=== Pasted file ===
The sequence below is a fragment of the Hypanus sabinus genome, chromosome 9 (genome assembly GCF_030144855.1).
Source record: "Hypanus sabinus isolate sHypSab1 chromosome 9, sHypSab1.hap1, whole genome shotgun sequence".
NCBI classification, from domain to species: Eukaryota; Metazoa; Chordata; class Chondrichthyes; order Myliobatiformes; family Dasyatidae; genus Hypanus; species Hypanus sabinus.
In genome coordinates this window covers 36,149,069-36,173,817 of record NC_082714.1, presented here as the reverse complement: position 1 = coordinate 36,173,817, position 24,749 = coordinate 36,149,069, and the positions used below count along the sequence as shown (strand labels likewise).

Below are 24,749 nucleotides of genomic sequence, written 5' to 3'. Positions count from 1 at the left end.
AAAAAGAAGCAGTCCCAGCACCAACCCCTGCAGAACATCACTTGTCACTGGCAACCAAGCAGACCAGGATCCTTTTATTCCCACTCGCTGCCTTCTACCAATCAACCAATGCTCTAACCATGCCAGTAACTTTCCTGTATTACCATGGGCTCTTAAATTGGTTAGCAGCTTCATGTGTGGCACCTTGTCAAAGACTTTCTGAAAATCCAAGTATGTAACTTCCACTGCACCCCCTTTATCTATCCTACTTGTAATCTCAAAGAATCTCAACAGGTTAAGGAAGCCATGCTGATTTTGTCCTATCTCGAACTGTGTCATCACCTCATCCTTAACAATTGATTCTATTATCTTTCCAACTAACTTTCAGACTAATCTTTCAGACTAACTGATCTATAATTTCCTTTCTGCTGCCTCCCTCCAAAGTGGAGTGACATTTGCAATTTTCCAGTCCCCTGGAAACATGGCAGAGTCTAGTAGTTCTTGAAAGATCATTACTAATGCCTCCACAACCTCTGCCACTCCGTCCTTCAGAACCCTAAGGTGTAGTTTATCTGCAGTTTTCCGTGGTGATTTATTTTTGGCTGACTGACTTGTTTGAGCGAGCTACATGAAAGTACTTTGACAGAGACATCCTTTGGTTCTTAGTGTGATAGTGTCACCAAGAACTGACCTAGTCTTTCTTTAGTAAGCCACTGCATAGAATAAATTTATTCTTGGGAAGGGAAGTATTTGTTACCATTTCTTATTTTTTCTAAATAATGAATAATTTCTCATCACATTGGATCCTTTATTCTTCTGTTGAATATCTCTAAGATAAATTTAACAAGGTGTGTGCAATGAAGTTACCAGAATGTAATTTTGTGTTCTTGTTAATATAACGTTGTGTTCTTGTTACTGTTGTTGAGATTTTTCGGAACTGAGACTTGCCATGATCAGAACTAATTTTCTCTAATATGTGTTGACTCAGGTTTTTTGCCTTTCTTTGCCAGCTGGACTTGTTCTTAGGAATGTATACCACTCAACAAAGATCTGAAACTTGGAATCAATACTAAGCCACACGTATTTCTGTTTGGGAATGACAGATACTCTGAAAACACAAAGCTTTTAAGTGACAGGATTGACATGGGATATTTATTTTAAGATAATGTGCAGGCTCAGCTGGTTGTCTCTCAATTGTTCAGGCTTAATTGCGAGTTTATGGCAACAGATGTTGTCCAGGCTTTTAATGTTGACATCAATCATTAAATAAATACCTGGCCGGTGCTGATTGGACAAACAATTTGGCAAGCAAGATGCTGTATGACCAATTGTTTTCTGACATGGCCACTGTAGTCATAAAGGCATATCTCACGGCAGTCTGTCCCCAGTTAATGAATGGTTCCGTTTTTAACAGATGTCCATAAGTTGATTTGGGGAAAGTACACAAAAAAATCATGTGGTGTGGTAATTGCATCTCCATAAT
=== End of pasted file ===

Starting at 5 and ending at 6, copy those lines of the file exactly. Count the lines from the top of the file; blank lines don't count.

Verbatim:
Below are 24,749 nucleotides of genomic sequence, written 5' to 3'. Positions count from 1 at the left end.
AAAAAGAAGCAGTCCCAGCACCAACCCCTGCAGAACATCACTTGTCACTGGCAACCAAGCAGACCAGGATCCTTTTATTCCCACTCGCTGCCTTCTACCAATCAACCAATGCTCTAACCATGCCAGTAACTTTCCTGTATTACCATGGGCTCTTAAATTGGTTAGCAGCTTCATGTGTGGCACCTTGTCAAAGACTTTCTGAAAATCCAAGTATGTAACTTCCACTGCACCCCCTTTATCTATCCTACTTGTAATCTCAAAGAATCTCAACAGGTTAAGGAAGCCATGCTGATTTTGTCCTATCTCGAACTGTGTCATCACCTCATCCTTAACAATTGATTCTATTATCTTTCCAACTAACTTTCAGACTAATCTTTCAGACTAACTGATCTATAATTTCCTTTCTGCTGCCTCCCTCCAAAGTGGAGTGACATTTGCAATTTTCCAGTCCCCTGGAAACATGGCAGAGTCTAGTAGTTCTTGAAAGATCATTACTAATGCCTCCACAACCTCTGCCACTCCGTCCTTCAGAACCCTAAGGTGTAGTTTATCTGCAGTTTTCCGTGGTGATTTATTTTTGGCTGACTGACTTGTTTGAGCGAGCTACATGAAAGTACTTTGACAGAGACATCCTTTGGTTCTTAGTGTGATAGTGTCACCAAGAACTGACCTAGTCTTTCTTTAGTAAGCCACTGCATAGAATAAATTTATTCTTGGGAAGGGAAGTATTTGTTACCATTTCTTATTTTTTCTAAATAATGAATAATTTCTCATCACATTGGATCCTTTATTCTTCTGTTGAATATCTCTAAGATAAATTTAACAAGGTGTGTGCAATGAAGTTACCAGAATGTAATTTTGTGTTCTTGTTAATATAACGTTGTGTTCTTGTTACTGTTGTTGAGATTTTTCGGAACTGAGACTTGCCATGATCAGAACTAATTTTCTCTAATATGTGTTGACTCAGGTTTTTTGCCTTTCTTTGCCAGCTGGACTTGTTCTTAGGAATGTATACCACTCAACAAAGATCTGAAACTTGGAATCAATACTAAGCCACACGTATTTCTGTTTGGGAATGACAGATACTCTGAAAACACAAAGCTTTTAAGTGACAGGATTGACATGGGATATTTATTTTAAGATAATGTGCAGGCTCAGCTGGTTGTCTCTCAATTGTTCAGGCTTAATTGCGAGTTTATGGCAACAGATGTTGTCCAGGCTTTTAATGTTGACATCAATCATTAAATAAATACCTGGCCGGTGCTGATTGGACAAACAATTTGGCAAGCAAGATGCTGTATGACCAATTGTTTTCTGACATGGCCACTGTAGTCATAAAGGCATATCTCACGGCAGTCTGTCCCCAGTTAATGAATGGTTCCGTTTTTAACAGATGTCCATAAGTTGATTTGGGGAAAGTACACAAAAAAATCATGTGGTGTGGTAATTGCATCTCCATAAT